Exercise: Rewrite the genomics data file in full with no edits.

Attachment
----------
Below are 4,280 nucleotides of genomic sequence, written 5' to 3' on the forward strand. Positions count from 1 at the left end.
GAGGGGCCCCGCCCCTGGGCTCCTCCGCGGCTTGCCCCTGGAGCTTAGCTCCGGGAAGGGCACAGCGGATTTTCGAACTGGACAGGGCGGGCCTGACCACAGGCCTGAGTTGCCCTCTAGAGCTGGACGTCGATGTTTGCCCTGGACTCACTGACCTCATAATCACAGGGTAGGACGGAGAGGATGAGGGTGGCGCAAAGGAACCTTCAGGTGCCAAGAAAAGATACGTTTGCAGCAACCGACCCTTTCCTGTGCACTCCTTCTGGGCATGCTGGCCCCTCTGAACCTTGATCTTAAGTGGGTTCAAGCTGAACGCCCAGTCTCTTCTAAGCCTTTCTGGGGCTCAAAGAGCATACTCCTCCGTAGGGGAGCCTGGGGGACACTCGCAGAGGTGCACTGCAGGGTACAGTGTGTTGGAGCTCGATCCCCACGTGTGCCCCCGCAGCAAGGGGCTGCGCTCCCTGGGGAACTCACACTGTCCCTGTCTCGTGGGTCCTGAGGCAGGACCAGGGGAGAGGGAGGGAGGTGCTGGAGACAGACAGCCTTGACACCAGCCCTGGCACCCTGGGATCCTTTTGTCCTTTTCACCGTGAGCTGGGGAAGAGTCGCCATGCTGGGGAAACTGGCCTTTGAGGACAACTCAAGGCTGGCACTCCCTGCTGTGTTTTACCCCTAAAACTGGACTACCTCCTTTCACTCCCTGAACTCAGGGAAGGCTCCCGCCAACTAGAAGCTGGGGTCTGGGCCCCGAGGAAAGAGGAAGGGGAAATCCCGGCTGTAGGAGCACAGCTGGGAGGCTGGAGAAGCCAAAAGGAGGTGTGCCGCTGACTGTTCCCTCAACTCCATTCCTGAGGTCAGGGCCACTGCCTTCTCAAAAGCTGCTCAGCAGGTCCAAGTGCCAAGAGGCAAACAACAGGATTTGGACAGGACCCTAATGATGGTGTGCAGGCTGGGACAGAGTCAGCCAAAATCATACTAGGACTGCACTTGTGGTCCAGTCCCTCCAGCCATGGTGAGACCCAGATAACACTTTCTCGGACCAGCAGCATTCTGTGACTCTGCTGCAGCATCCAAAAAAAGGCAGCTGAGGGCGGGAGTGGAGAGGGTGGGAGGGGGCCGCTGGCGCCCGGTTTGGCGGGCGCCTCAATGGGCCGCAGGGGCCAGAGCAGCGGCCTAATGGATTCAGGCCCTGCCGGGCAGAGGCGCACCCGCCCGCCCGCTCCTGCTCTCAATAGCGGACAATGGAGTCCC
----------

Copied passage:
Below are 4,280 nucleotides of genomic sequence, written 5' to 3' on the forward strand. Positions count from 1 at the left end.
GAGGGGCCCCGCCCCTGGGCTCCTCCGCGGCTTGCCCCTGGAGCTTAGCTCCGGGAAGGGCACAGCGGATTTTCGAACTGGACAGGGCGGGCCTGACCACAGGCCTGAGTTGCCCTCTAGAGCTGGACGTCGATGTTTGCCCTGGACTCACTGACCTCATAATCACAGGGTAGGACGGAGAGGATGAGGGTGGCGCAAAGGAACCTTCAGGTGCCAAGAAAAGATACGTTTGCAGCAACCGACCCTTTCCTGTGCACTCCTTCTGGGCATGCTGGCCCCTCTGAACCTTGATCTTAAGTGGGTTCAAGCTGAACGCCCAGTCTCTTCTAAGCCTTTCTGGGGCTCAAAGAGCATACTCCTCCGTAGGGGAGCCTGGGGGACACTCGCAGAGGTGCACTGCAGGGTACAGTGTGTTGGAGCTCGATCCCCACGTGTGCCCCCGCAGCAAGGGGCTGCGCTCCCTGGGGAACTCACACTGTCCCTGTCTCGTGGGTCCTGAGGCAGGACCAGGGGAGAGGGAGGGAGGTGCTGGAGACAGACAGCCTTGACACCAGCCCTGGCACCCTGGGATCCTTTTGTCCTTTTCACCGTGAGCTGGGGAAGAGTCGCCATGCTGGGGAAACTGGCCTTTGAGGACAACTCAAGGCTGGCACTCCCTGCTGTGTTTTACCCCTAAAACTGGACTACCTCCTTTCACTCCCTGAACTCAGGGAAGGCTCCCGCCAACTAGAAGCTGGGGTCTGGGCCCCGAGGAAAGAGGAAGGGGAAATCCCGGCTGTAGGAGCACAGCTGGGAGGCTGGAGAAGCCAAAAGGAGGTGTGCCGCTGACTGTTCCCTCAACTCCATTCCTGAGGTCAGGGCCACTGCCTTCTCAAAAGCTGCTCAGCAGGTCCAAGTGCCAAGAGGCAAACAACAGGATTTGGACAGGACCCTAATGATGGTGTGCAGGCTGGGACAGAGTCAGCCAAAATCATACTAGGACTGCACTTGTGGTCCAGTCCCTCCAGCCATGGTGAGACCCAGATAACACTTTCTCGGACCAGCAGCATTCTGTGACTCTGCTGCAGCATCCAAAAAAAGGCAGCTGAGGGCGGGAGTGGAGAGGGTGGGAGGGGGCCGCTGGCGCCCGGTTTGGCGGGCGCCTCAATGGGCCGCAGGGGCCAGAGCAGCGGCCTAATGGATTCAGGCCCTGCCGGGCAGAGGCGCACCCGCCCGCCCGCTCCTGCTCTCAATAGCGGACAATGGAGTCCC